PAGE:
When the creative team behind “Shrill” mapped out the show’s third season, premiering on Hulu this week, they were unaware it would also be the series’ final season. “But actually I kind of love the way it ends,” said star and co-creator Aidy Bryant. “I feel really satisfied by how things end up.”
After dumping her disappointing boyfriend, Season 3 picks up with Bryant’s 20-something journalist at a Portland alt-weekly uncertainly playing the field, while her best friend and free-spirited roommate (Lolly Adefope) is finally settling down in a serious relationship. “That’s sort of what the season is about, each of them trying on these new dynamics.”
A Columbia College Chicago graduate and a veteran of the local sketch and improv scene, Bryant performed with the Annoyance, iO Theater and Second City before making the leap to “Saturday Night Live” in 2012, where she remains a cast member.
When asked about a worst moment in her career, she replied: “I had a tough time choosing my No. 1 because I’ve had a lot of awful shows in my life. But there was one that happened to me at Second City that was pretty formative and probably my lowest low. It was the only time I cried after a show.”
My worst moment ...
“This was probably 2010 and it was my first revue at Second City. I had been doing a ton of shows around town and I had done the cruise ships for Second City, so I was definitely seasoned, but I was also 23, so I was pretty young. And I was still finding my own voice as a writer and a performer.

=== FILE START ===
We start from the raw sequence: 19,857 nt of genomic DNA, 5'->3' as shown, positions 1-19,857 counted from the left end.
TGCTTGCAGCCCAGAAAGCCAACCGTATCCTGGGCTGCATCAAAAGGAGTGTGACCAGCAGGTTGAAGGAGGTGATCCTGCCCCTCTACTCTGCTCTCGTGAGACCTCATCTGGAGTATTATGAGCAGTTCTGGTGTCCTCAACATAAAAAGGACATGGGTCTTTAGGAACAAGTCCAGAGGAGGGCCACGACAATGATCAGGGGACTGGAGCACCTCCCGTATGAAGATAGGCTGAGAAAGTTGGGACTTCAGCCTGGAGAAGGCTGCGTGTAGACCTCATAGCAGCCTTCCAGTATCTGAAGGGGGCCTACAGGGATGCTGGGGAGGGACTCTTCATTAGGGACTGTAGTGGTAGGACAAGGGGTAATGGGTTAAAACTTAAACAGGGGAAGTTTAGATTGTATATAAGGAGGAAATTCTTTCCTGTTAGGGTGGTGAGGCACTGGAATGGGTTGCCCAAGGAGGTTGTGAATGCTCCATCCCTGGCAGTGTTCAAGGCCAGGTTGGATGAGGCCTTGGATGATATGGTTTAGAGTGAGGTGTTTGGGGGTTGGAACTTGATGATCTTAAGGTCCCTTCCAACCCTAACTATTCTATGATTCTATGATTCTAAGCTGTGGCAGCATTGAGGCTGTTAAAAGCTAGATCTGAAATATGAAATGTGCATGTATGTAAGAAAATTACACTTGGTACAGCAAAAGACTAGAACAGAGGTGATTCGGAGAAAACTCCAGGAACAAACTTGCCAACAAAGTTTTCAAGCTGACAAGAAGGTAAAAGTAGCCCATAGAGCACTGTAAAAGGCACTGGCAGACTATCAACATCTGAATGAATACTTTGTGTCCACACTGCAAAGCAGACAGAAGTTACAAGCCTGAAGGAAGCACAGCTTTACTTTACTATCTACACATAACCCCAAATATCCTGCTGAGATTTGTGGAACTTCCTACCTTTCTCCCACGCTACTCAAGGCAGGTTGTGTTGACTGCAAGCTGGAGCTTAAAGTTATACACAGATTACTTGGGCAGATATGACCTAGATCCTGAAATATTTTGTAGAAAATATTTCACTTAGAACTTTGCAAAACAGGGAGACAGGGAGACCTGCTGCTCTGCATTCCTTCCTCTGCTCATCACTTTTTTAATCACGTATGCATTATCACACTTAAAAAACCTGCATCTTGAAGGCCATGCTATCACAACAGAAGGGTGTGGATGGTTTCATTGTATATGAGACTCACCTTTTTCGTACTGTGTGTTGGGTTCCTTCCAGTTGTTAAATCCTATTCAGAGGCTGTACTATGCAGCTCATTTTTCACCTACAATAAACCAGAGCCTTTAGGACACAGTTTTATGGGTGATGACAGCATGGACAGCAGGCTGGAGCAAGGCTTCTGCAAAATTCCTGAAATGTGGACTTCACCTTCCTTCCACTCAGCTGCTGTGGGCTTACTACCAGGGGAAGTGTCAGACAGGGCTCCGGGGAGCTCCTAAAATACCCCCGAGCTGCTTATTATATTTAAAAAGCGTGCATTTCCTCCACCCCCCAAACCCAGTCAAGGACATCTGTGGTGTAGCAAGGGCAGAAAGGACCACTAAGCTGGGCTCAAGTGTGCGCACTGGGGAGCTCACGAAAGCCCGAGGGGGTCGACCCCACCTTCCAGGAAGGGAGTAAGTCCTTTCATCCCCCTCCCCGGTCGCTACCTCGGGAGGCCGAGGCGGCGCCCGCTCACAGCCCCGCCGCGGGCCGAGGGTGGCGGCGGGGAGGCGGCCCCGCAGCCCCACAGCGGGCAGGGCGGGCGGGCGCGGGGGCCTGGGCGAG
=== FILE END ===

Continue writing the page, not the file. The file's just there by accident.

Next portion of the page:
“There was this piece that I did on stage every night called ‘Bird.’ It was something I did with (fellow cast member) Tim Baltz. Basically, he played this bird that I caught. I sing this quiet, sweet little song about how I caught this bird and now he’s my boyfriend and he has no choice but he is my boyfriend and we love each other very much. It’s kind of similar to a sketch I did later on ‘SNL’ with Harry Styles called ‘Joan,’ where it’s this woman who has a dog and she sings a little song about how her dog is her boyfriend.
“Anyway, it always went over really well with many different audiences.
“But there was one night where we did something called a buyout, which is where groups can buy out the entire theater at Second City and have the whole thing to themselves. Normally when that happens, it’s some sort of corporate group that’s in town; they’ll have a big seminar during the day and then that night they all go to Second City.
“Normally the theater seats 200-some people. And this night we had a buyout, but it was a much smaller group, maybe 30 or 40 people, which is really odd because here’s this 200-person theater with only 40 people in it. It just feels bizarre. You’re not getting the same kind of energy back that you’re used to getting.